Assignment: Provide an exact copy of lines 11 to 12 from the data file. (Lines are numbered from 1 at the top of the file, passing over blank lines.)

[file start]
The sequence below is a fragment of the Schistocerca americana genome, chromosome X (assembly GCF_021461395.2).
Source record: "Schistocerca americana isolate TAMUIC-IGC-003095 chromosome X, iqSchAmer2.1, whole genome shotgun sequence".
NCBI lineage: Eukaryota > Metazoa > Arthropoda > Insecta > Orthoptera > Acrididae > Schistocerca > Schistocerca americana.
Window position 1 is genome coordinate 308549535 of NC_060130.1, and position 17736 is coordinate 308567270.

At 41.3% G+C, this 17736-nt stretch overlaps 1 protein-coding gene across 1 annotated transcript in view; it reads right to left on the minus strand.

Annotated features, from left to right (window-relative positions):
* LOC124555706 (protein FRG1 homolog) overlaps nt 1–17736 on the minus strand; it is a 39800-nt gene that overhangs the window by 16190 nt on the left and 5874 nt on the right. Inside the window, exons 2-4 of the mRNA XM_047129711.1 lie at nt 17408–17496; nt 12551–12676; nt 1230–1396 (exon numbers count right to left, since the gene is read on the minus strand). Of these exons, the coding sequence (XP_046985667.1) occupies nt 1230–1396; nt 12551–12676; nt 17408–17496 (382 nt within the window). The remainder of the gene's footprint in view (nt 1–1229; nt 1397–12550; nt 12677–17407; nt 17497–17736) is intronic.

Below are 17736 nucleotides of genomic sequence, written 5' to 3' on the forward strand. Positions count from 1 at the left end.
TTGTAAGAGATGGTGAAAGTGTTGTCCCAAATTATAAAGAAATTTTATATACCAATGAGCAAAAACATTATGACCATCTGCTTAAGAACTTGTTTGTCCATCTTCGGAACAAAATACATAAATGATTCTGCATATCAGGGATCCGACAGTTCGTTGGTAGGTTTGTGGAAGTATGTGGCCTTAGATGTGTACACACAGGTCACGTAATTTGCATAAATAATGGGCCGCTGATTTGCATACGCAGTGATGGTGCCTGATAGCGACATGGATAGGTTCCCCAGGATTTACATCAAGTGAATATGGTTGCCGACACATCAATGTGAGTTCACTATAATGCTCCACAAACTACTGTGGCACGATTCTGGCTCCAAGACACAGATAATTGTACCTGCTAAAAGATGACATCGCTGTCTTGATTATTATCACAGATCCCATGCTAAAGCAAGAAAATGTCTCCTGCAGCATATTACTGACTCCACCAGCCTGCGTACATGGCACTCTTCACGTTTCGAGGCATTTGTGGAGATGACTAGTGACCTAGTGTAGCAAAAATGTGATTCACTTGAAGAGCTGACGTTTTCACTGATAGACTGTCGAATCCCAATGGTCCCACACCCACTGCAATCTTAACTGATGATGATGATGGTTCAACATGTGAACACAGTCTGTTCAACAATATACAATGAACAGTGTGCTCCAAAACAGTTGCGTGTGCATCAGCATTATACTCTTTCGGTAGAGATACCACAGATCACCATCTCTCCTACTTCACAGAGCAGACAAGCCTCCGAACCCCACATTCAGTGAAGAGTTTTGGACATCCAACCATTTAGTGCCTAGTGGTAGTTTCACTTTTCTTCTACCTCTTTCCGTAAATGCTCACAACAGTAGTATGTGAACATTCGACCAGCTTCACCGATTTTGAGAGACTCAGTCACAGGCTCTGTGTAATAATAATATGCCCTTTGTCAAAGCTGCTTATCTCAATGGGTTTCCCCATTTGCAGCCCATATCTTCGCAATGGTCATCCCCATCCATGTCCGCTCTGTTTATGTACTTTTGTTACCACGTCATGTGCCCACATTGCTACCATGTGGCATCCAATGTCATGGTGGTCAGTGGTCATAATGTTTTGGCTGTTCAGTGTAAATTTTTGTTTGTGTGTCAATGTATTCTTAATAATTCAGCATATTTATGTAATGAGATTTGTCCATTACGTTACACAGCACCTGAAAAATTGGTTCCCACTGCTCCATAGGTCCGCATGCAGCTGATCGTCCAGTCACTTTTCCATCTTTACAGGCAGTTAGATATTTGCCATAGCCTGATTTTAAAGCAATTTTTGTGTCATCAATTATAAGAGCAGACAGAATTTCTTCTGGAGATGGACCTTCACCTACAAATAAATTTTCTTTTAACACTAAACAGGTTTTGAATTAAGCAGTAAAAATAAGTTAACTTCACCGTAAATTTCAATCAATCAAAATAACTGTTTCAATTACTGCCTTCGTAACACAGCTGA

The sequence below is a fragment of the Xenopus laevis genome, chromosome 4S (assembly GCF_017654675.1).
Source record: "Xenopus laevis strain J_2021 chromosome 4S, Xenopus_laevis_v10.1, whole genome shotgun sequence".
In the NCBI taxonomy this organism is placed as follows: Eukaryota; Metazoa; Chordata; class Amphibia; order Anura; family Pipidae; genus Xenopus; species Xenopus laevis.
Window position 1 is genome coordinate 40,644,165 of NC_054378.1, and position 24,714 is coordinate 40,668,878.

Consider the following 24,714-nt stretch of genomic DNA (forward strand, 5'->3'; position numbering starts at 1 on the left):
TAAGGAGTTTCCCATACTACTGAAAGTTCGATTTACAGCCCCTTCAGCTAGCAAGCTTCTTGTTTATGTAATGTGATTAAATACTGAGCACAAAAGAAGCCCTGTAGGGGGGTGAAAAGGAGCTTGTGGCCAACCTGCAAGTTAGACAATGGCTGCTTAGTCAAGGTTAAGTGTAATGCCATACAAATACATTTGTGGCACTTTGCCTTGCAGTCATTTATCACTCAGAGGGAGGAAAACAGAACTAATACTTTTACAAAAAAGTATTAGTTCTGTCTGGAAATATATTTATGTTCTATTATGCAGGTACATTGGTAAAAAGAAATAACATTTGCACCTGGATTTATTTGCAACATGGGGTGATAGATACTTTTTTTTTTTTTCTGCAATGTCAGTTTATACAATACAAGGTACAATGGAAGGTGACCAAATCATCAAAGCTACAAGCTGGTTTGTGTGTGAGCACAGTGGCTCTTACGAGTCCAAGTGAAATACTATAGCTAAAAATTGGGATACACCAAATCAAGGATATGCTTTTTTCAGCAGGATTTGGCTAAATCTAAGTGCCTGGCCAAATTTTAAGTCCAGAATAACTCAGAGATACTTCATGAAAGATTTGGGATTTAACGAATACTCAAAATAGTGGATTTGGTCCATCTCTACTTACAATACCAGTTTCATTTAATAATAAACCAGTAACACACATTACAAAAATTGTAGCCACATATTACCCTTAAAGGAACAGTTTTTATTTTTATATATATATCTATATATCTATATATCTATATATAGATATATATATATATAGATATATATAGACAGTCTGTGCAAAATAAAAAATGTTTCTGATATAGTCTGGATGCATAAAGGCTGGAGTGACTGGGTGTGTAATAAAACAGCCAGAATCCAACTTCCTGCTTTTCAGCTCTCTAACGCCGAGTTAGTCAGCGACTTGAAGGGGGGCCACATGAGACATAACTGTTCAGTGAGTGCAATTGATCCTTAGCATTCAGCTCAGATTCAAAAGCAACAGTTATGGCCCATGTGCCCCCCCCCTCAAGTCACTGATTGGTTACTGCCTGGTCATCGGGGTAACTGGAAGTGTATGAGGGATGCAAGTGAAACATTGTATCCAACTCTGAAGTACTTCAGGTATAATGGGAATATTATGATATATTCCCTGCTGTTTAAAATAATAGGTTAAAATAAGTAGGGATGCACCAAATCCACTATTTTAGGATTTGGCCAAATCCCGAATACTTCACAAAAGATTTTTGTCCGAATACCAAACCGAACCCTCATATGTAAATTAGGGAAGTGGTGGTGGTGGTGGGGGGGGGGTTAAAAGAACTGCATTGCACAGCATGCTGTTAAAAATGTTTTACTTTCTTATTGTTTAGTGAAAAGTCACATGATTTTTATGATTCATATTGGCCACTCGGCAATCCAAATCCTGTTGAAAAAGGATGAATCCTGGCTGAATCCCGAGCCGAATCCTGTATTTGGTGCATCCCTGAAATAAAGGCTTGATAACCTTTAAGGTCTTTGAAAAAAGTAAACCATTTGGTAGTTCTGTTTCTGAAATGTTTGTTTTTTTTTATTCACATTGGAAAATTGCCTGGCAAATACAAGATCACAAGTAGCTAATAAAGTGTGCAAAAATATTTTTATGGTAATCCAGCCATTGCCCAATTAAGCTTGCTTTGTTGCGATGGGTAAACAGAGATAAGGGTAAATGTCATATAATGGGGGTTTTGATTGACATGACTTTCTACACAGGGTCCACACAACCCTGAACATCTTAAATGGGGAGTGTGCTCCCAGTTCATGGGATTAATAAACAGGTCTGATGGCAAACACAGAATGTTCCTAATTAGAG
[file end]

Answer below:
Source record: "Xenopus laevis strain J_2021 chromosome 4S, Xenopus_laevis_v10.1, whole genome shotgun sequence".
In the NCBI taxonomy this organism is placed as follows: Eukaryota; Metazoa; Chordata; class Amphibia; order Anura; family Pipidae; genus Xenopus; species Xenopus laevis.